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How I can calculate the derivative of $$f(x) = \left\{ \begin{gathered} {x^2}\quad,\quad{\text{if}}\quad x \in \mathbb{Q} \\ {x^3}\quad,\quad{\text{if}}\quad x \notin \mathbb{Q} \\ \end{gathered} \right.$$ at some $x\in \mathbb{R}$?

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There are actually two points where this function is continuous: the two points where the graphs of the cubic and quadratic functions intersect. But it's differentiable at only one of them. – Michael Hardy Aug 11 '11 at 19:41
Exactly. I've seen it. – mathsalomon Aug 12 '11 at 15:41


The derivative exists if $\lim _{y \to x} \dfrac{f(y) - f(x)}{y - x}$ exists. Of course, a limit must be the same along any Cauchy sequence. So at what points does the derivative even exist? (it does exist somewhere)

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Thanks for the reply, but how can calculate such a limit?. If you only know where the variable estimate limits on the numbers approaching real. – mathsalomon Aug 11 '11 at 6:25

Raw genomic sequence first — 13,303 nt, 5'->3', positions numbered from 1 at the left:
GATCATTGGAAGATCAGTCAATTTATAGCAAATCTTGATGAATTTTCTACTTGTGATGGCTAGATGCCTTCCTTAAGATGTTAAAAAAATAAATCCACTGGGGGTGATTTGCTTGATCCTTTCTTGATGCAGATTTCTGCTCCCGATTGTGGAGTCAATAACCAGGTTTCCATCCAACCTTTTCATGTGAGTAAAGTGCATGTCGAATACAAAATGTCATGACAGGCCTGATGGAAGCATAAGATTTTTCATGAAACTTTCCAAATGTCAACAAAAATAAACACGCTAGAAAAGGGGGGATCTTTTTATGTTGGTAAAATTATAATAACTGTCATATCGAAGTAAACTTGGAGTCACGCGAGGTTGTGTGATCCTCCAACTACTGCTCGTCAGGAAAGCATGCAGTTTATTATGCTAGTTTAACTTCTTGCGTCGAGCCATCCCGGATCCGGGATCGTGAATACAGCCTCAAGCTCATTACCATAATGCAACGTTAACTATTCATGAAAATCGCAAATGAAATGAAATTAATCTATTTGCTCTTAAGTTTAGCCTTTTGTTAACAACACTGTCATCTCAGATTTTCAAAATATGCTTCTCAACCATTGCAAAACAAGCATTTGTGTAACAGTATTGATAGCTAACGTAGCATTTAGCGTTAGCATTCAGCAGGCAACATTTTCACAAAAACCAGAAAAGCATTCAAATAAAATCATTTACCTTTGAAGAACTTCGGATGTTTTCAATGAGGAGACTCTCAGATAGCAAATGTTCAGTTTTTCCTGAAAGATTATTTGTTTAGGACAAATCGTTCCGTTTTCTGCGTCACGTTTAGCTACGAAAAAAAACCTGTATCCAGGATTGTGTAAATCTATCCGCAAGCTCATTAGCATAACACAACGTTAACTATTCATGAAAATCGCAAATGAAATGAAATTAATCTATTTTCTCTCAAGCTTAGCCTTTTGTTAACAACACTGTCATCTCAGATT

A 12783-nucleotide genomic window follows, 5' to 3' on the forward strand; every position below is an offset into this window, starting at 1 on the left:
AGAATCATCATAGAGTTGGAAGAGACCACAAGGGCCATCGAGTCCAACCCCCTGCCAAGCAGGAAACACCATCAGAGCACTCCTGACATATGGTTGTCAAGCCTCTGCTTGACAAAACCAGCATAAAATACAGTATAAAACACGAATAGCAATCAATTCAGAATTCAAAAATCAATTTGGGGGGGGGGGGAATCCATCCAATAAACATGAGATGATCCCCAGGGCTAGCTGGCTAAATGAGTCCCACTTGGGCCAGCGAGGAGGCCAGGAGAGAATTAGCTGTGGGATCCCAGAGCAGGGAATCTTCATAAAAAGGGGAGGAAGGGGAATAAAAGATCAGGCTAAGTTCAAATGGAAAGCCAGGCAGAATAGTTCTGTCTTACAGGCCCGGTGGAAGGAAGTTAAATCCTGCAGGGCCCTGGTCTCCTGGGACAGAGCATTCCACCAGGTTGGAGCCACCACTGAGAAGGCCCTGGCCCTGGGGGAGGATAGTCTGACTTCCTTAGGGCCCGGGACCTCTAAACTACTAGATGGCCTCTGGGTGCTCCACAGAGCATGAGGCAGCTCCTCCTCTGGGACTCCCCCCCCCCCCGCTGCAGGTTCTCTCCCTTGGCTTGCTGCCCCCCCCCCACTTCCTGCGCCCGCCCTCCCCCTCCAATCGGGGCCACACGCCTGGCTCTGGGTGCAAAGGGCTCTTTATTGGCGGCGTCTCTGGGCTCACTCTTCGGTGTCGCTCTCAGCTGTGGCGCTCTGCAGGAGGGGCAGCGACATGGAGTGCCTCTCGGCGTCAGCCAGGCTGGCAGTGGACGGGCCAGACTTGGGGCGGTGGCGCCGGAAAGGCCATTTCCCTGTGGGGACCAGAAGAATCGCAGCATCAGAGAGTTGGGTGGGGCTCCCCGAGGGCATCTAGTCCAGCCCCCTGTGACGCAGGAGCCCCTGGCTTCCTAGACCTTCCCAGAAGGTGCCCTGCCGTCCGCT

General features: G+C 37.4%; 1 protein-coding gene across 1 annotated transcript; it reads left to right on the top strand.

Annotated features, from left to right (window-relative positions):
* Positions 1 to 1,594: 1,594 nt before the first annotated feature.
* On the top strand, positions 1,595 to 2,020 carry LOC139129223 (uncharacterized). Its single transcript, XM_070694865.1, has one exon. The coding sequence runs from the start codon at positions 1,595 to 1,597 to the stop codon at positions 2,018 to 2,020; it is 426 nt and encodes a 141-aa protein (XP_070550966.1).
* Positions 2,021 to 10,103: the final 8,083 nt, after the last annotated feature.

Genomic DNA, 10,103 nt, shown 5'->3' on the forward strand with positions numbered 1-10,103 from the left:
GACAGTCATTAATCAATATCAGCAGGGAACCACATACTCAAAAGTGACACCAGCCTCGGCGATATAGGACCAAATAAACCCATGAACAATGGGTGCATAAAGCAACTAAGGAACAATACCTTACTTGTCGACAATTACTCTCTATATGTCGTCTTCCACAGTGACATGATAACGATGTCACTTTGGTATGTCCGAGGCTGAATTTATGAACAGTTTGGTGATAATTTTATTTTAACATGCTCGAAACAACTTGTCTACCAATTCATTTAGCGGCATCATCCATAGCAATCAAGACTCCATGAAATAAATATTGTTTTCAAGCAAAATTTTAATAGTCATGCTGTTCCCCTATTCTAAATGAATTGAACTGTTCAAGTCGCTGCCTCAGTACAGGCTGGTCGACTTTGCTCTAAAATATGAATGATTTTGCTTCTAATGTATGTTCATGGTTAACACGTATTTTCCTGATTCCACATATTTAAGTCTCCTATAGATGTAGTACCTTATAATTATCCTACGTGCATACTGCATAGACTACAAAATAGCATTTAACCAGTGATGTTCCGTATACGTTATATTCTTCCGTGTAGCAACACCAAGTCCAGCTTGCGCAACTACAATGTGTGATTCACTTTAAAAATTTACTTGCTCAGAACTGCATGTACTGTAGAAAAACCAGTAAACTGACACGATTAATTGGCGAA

@mathsalomon For example, suppose we wanted to calculate it at $x = 2$. Then on irrationals, the limit is 4. On the irrationals, the limit is 12. They're not equal, so it's not differentiable at 2. – mixedmath Aug 11 '11 at 6:27
oh, I see, sounds reasonable. thank you very much. – mathsalomon Aug 11 '11 at 6:37

The first helpful information to look for is if your function is continuous at any $x$. After all, a function does not have a well-defined derivative where it isn't continuous.

Then, analyze those points where it is continuous. Does it have a derivative there? A hint is that there is always a rational point in between two real numbers (that aren't equal) and that there's always an irrational point in between two real numbers (again, nonequal).

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I think your very good suggestion, I think I will do so. thanks. – mathsalomon Aug 11 '11 at 6:29

What makes you think it has a derivative? Doesn't a function have to be continuous to be differentiable?

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If you plot the function, we could be continued only at $x=0$ and $x=1$. – mathsalomon Aug 11 '11 at 6:33
If what you are saying is that the function is continuous only at $x=0$ and $x=1$, then, yes, that's true. – Gerry Myerson Aug 11 '11 at 13:11
Oh yes. That is true. – mathsalomon Aug 12 '11 at 15:44

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